Standard Fare - Beating the Standard Metagame [Chris Stomberg - Invoker, Level 32]
Have you been crushed by powerful cards like Liliana, the Last Hope, Languish, Ishkanah, Grafwidow, and Brisela, Voice of Nightmares lately? How about destructive combos such as your opponent casting Elder Deep-Fiend with a Kozilek’s Return in the graveyard for free from their earlier Grapple with the Past? To top it all off, answering all of these high-powered, high converted mana cost cards couldn't be more difficult with the various Collected Company decks still hanging around and putting on the early game pressure with an absurd amount of value due to their impressive suite of 3 CMC (converted mana cost) or less creatures. Although the Standard metagame may be in a very healthy place right now due to the abundant variety of successful decks, this same variety that contributes to the health of the format makes it difficult for a player to answer the various strategies others are employing in their decks. Is it even possible to build a deck that contains all the answers to such a diverse field of opponents?
While I may not have the answer to this question just yet, the best way to come at an overarching quandary such as this is to break it down piece by piece. In other words, ask questions that are not so general! For example, by what mechanical means in the game can you answer the Kozilek’s Return and Elder Deep-Fiend combo? In order for this play to work out for your opponent, what are the conditions that must be met? How can I disrupt these conditions before my opponent is able to enact the combo? What specific Standard-legal cards allow me the tools I need? And finally, once you have your list of cards that effectively answer the problems other decks in the metagame present, the last question you want to ask yourself is how can I put together a deck with its own singular strategy that includes all the cards, or answers, I've found from the previous questions?
Let’s go into more detail. For the sake of this process actually working for my readers as it does for me, let’s run through the use of these questions with attention to the deck, or a variant of it, that won Pro Tour Eldritch Moon: Black White (BW) Control. First of all, what's the means by which this deck wins the game? As the control portion of the deck’s title suggests, this deck wins by answering all relevant threats its opponent puts into play while slowly generating card advantage through the use of powerful high CMC cards that can trade 2 for 1 with its opponent's, one example being Languish. Another important thing to note about most control decks is the use of cards that allow them to dig deeper into their library to find the relevant answers they need, in this case the prime suspect being Read the Bones. While these cards we've examined further the gameplan of the BW control deck and are very important to recognize as key elements of the deck, they still don't supply the answer to our original question: What's the means by which this deck wins the game?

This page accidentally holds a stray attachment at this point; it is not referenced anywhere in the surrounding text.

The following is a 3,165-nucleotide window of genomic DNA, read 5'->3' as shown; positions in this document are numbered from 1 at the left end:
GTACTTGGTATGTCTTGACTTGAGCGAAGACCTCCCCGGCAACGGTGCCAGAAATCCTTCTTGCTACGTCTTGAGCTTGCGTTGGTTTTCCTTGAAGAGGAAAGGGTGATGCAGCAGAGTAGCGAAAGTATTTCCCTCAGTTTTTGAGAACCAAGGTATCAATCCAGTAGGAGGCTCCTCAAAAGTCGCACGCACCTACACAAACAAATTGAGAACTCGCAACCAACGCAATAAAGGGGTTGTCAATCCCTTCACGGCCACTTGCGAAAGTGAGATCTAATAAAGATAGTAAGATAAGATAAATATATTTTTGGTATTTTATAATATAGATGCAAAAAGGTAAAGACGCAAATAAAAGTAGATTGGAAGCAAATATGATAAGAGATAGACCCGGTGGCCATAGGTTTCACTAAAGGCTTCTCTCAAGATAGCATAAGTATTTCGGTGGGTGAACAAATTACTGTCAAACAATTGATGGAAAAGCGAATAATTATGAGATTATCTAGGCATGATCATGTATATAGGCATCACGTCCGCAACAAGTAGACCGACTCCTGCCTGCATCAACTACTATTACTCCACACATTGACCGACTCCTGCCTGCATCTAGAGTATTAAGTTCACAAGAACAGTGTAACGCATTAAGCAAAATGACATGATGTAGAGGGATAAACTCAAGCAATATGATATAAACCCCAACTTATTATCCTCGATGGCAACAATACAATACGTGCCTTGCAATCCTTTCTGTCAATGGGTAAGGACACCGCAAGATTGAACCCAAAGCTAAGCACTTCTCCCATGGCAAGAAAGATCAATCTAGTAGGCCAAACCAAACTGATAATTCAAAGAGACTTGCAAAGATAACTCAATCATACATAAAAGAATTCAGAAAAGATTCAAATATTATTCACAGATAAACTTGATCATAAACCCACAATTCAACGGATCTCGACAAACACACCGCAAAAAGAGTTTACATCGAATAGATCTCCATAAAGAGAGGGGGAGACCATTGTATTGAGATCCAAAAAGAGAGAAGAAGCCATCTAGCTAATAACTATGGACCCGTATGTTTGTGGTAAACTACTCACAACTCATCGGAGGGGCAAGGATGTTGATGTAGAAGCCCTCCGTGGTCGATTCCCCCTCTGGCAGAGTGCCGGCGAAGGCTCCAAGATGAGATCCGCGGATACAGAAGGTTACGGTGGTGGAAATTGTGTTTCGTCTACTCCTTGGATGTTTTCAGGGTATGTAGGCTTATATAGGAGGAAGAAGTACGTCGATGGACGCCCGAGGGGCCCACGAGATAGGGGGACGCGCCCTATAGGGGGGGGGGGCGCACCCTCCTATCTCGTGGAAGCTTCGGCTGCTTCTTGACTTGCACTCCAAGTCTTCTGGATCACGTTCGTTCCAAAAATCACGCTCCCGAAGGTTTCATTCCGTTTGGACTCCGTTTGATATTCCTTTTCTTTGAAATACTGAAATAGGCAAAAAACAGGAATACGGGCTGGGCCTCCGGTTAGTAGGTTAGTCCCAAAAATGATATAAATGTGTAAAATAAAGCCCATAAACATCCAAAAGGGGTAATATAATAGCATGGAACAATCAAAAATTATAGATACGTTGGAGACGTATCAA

The simplest answer is through combat damage. However, to get more specific, the primary means by which the deck ends the game in victory is through the use of either a planeswalker's ultimate ability with Liliana, the Last Hope, Ob Nixilis Reignited, and Sorin, Grim Nemesis all being possible outs here, or sticking a large and powerful creature with evasion, such as Archangel Avacyn, Gisela, the Broken Blade, Bruna, the Fading Light, or even Linvala, the Preserver. It's also important to note that the evasion this deck uses in order to get in its damage is strictly flying-related. Now that we have deciphered the means by which the deck wins the game, the next question is: How do we stop it?
When it comes to BW Control, as well as mostly any control deck that forfeits the use of blue mana, the best and most efficient answers in my opinion are also some players' most hated mechanic in the game: Counterspells. While generating card advantage by digging into one’s library can be extremely helpful by finding the specific combination of cards one needs to close out the game, card advantage is irrelevant if your win condition can't be enabled. This is exactly what Counterspells do. Even the threat of a Counterspell will often force your opponent to play a different game than they would like as they're forced to cast not necessarily relevant cards in hopes that you spend your Counterspell on something other than their win condition. But, most importantly, a well-placed Counterspell will deny your opponent the answer they needed at the moment it was crucial by simply negating the effects of that answer, forcing your opponent into a position where they can only hope to draw another card with similar effects. With all this being said, the fact of the meta remains that blue isn't in the greatest position right now outside of multicolored cards that see play in Bant Company such as Spell Queller and Reflector Mage. This is why BW Control is able to thrive at the moment.